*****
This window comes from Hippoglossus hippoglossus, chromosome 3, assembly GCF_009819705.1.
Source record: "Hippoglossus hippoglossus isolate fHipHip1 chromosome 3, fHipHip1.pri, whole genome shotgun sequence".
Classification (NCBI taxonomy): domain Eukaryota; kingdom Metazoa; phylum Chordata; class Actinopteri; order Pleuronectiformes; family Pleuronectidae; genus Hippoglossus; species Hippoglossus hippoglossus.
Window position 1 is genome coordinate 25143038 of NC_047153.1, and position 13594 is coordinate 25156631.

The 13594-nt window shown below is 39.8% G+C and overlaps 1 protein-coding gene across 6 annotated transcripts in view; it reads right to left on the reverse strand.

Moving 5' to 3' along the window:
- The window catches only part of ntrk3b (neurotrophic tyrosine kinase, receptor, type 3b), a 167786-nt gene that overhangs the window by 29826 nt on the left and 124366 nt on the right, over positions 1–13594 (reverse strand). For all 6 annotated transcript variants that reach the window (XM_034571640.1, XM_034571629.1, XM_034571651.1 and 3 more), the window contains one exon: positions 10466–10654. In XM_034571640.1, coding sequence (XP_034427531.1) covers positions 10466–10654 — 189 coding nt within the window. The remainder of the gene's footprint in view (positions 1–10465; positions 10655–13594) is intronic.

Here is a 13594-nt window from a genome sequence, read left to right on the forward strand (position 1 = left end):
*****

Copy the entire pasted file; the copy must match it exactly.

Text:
This window comes from Hippoglossus hippoglossus, chromosome 3, assembly GCF_009819705.1.
Source record: "Hippoglossus hippoglossus isolate fHipHip1 chromosome 3, fHipHip1.pri, whole genome shotgun sequence".
Classification (NCBI taxonomy): domain Eukaryota; kingdom Metazoa; phylum Chordata; class Actinopteri; order Pleuronectiformes; family Pleuronectidae; genus Hippoglossus; species Hippoglossus hippoglossus.
Window position 1 is genome coordinate 25143038 of NC_047153.1, and position 13594 is coordinate 25156631.

The 13594-nt window shown below is 39.8% G+C and overlaps 1 protein-coding gene across 6 annotated transcripts in view; it reads right to left on the reverse strand.

Moving 5' to 3' along the window:
- The window catches only part of ntrk3b (neurotrophic tyrosine kinase, receptor, type 3b), a 167786-nt gene that overhangs the window by 29826 nt on the left and 124366 nt on the right, over positions 1–13594 (reverse strand). For all 6 annotated transcript variants that reach the window (XM_034571640.1, XM_034571629.1, XM_034571651.1 and 3 more), the window contains one exon: positions 10466–10654. In XM_034571640.1, coding sequence (XP_034427531.1) covers positions 10466–10654 — 189 coding nt within the window. The remainder of the gene's footprint in view (positions 1–10465; positions 10655–13594) is intronic.

Here is a 13594-nt window from a genome sequence, read left to right on the forward strand (position 1 = left end):